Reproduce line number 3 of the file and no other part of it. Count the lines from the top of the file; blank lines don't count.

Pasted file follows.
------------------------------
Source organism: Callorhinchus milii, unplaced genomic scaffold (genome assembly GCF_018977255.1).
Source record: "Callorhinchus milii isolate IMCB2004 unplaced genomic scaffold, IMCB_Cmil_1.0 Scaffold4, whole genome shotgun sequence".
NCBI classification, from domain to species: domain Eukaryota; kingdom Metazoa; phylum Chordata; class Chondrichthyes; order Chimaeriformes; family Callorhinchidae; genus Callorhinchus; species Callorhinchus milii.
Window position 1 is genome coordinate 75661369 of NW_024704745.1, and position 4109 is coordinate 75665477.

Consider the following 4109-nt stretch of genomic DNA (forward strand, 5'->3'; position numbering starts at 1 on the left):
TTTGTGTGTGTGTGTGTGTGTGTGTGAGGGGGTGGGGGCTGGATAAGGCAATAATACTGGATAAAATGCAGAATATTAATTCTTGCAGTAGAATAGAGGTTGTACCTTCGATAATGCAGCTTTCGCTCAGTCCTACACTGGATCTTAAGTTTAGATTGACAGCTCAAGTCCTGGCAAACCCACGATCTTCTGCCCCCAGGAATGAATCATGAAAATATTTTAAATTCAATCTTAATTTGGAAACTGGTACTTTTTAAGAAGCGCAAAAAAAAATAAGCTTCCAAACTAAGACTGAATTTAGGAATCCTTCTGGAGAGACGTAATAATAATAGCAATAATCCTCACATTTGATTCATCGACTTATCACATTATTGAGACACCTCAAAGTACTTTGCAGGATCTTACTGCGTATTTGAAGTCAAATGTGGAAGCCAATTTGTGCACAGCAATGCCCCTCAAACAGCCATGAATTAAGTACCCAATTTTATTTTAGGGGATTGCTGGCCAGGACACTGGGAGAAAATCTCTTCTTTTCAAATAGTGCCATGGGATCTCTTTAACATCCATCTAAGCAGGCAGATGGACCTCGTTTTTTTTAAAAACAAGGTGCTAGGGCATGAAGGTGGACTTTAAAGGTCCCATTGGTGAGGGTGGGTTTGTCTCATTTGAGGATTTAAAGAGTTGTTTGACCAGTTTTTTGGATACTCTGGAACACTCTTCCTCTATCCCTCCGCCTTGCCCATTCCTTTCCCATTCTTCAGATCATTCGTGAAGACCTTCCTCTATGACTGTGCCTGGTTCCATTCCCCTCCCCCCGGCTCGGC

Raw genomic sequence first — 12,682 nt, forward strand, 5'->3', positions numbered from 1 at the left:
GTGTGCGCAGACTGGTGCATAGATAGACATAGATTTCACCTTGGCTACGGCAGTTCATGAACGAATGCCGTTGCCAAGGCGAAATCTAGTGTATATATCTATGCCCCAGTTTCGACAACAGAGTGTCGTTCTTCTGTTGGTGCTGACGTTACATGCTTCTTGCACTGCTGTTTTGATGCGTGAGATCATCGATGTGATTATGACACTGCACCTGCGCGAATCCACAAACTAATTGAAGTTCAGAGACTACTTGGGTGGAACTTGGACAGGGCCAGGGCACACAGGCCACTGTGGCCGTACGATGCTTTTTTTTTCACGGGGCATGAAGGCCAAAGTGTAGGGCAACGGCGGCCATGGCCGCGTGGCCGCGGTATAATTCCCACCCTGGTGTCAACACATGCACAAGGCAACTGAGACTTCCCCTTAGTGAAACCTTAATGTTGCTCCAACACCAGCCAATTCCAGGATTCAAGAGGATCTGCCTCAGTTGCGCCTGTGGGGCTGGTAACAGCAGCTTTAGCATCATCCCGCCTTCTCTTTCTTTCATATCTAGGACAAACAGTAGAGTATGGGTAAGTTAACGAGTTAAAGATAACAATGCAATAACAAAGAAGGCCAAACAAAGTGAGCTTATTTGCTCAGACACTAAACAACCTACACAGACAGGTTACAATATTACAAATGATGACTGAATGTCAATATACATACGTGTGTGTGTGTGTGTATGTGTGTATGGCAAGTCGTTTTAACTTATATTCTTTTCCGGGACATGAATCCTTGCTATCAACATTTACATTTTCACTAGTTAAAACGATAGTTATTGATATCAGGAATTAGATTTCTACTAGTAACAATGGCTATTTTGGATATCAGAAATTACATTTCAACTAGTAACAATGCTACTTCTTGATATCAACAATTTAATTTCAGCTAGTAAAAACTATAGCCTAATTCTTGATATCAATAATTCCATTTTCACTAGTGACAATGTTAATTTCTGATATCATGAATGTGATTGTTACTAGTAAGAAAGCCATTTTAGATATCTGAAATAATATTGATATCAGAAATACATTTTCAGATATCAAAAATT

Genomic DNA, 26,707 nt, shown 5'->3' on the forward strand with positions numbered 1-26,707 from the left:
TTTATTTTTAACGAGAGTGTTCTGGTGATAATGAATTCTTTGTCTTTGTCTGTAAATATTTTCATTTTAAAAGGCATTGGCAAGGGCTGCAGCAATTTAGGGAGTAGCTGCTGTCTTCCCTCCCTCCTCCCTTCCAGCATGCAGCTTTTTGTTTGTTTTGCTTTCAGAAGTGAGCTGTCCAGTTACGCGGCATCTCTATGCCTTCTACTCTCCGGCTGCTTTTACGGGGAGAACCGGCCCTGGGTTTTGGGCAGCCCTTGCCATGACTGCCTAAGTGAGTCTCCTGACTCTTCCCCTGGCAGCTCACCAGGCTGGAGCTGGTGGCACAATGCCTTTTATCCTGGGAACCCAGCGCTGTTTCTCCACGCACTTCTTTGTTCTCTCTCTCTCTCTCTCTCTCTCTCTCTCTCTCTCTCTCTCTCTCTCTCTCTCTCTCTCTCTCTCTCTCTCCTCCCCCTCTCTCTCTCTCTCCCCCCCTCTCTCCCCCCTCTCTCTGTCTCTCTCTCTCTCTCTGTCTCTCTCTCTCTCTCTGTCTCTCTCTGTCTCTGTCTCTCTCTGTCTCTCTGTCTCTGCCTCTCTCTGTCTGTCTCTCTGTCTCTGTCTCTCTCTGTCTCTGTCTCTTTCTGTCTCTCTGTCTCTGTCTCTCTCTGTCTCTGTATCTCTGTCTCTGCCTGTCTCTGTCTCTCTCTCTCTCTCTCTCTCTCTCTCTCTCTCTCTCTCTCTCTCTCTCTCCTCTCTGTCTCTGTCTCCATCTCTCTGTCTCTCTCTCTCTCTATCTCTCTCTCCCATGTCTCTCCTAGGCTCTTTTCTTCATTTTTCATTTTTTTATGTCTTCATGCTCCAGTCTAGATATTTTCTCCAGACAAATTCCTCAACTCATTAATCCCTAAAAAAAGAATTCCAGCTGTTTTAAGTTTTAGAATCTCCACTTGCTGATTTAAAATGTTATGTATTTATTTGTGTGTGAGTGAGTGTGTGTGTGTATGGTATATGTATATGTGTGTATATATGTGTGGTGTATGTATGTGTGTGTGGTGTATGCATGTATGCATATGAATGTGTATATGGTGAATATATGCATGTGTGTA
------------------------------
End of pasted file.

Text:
NCBI classification, from domain to species: domain Eukaryota; kingdom Metazoa; phylum Chordata; class Chondrichthyes; order Chimaeriformes; family Callorhinchidae; genus Callorhinchus; species Callorhinchus milii.